August 2016 Editor’s Note


Journey beginnings and journeys’ end

The dog days of summer are here in the southland and with it come visions of porch sitting with sweet tea and mint juleps in ice cold glasses, shopping in air conditioned shops, and walking under majestic trees by the river.  Bomb pops and ice cream are almost daily requirements.  The hustle and bustle of 4th of July has come and gone as we spend those last few weeks before school starts again dreamily wishing we could start summer all over again, only this time do it as children.

One of my most favorite things to do this time of year is discover new neighborhoods tucked beneath towering maples and firs in the shadow of a big cities. I spent my college years in small neighborhoods beside both Pittsburgh and Baltimore.  Neighborhoods with names like Southside and Mount Washington, Fells Point and Highlandtown.  Historic row homes found neighbors young and old on front stoops and porches.  Residences lie alongside quirky restaurants and small shops.  Seemingly every language was spoken, every religion practiced, yet neighbors knew and took care of their own.

Like discovering other worlds, I seek out those places that have taken hold of imaginations of those who wish to create these pockets and add to the energy of a place being reborn. A resurgence of the need for a sense of place has helped these neighborhoods become, once again, the secret gardens of my youth. 

The East End in Charleston, West Virginia is one of the most perfect examples of such a place.  Tree lined streets lead the explorer blocks and blocks to such places as the Charleston Women’s Club, a gorgeous French Chateau style edifice approaching its first century on Virginia Street.  Humble Craftsman style homes mix with such gentility with ease.  Restaurants and local shops dot street corners as the East End claims the middle ground between downtown and the Capital Complex.

Bellevue in Richmond, Virginia holds its own delights such as “Story book homes” and grand gardens and a shopper’s delight of eclectic offerings inside delightful windows.  Crepe Myrtle hang heavy over with blossoms over sidewalks creating lush tunnels.  Again, humble homes live alongside ornate mansions and add to the sense of unity in neighborhoods.

And then there are those small towns across America that have decided to become neighborhoods unto themselves.  Take yourself to Buchanan, Virginia to discover Antique Alley then walk across the Swinging Bridge over the James.  Leave the present behind in this town that honors its historic past while presenting a shiny new face to the future.

We also take you to cooler climes as On Safari regales us with travels to Crater Lake and the Badlands this past spring and finds snow taller than her 5’5” self.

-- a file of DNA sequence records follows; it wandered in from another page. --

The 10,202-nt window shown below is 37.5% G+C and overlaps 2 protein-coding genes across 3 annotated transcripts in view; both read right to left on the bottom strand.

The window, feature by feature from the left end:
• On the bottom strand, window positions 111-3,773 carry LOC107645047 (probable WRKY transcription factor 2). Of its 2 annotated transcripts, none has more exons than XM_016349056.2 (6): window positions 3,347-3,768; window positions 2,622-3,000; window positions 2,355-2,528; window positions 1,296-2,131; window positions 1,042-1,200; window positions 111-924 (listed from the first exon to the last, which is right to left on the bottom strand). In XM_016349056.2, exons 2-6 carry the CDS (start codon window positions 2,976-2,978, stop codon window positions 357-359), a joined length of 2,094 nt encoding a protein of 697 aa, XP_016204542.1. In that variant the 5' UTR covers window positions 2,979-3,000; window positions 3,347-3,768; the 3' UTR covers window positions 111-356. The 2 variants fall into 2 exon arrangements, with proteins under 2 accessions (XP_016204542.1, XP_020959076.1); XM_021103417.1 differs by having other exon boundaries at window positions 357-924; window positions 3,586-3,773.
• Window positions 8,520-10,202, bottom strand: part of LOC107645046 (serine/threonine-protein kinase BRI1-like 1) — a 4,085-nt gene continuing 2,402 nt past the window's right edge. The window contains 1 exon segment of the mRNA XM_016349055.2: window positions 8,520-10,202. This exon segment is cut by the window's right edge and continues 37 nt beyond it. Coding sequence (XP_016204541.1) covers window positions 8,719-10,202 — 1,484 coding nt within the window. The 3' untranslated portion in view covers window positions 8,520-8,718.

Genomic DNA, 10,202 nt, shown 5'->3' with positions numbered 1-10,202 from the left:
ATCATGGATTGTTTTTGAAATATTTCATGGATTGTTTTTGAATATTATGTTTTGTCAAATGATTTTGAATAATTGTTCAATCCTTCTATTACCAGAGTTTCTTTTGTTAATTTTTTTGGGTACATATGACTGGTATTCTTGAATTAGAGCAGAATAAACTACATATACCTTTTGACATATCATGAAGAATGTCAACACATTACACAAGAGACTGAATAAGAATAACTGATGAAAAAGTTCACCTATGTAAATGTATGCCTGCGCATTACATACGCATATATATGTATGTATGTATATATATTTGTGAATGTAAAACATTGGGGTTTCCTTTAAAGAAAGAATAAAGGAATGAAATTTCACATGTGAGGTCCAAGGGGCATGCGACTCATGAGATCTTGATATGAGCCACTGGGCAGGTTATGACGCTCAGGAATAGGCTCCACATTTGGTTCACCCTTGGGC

Lastly, we honor, in a small way this month, the towns and communities of the June floods throughout West Virginia with a memoir of the Greenbrier River Trail in Greenbrier County, one of the hardest hit counties in the state and our home for the last several decades.  A very long road to recovery is in store for all the counties and we are honored to be involved in the work that will bring this state back from the brink of this disaster.  We are humbled by the outpouring of love and community that stepped up, stepped in and helped our neighborhoods in the very worst of times. 

In the months and years ahead small towns like White Sulphur Springs, Caldwell, Richwood, Rainelle, Alderson, Clay, Elkview, Ravenswood, Nallen, Russelville, Clendenin and Ronceverte and so many more will need volunteers and visitors. Rebuilding usually means more than brick and mortar.  We will also need places of respite to escape the daily reminders that our towns will never be the same. Places that soothe our soul and help us breathe deep.  The Greenbrier River Trail is one such place and is also the site of incredible destruction from the flood.

We urge you to plan a trip to some of these places in the very near future as either a volunteer, a visitor or both. 

This month’s issue marks the end of our second solid year since we put out the first Daytripper under our own flag.  I say our own, but the paper you hold in your hand wouldn’t exist without hundreds of people supporting us, urging & cheering us on, advertising with us, finding new and unique places for you to visit with us and working long hours into the night some months while we put each issue to bed.

This issue also marks the final issue we put to press.  We will continue to feature this amazing region on our website and social media pages, Facebook, Instagram & Twitter.  Please have patience with us while we reorganize.

I thank each of every one of you and hope to day trip with you for many more years to come. 

Lisa Stansell

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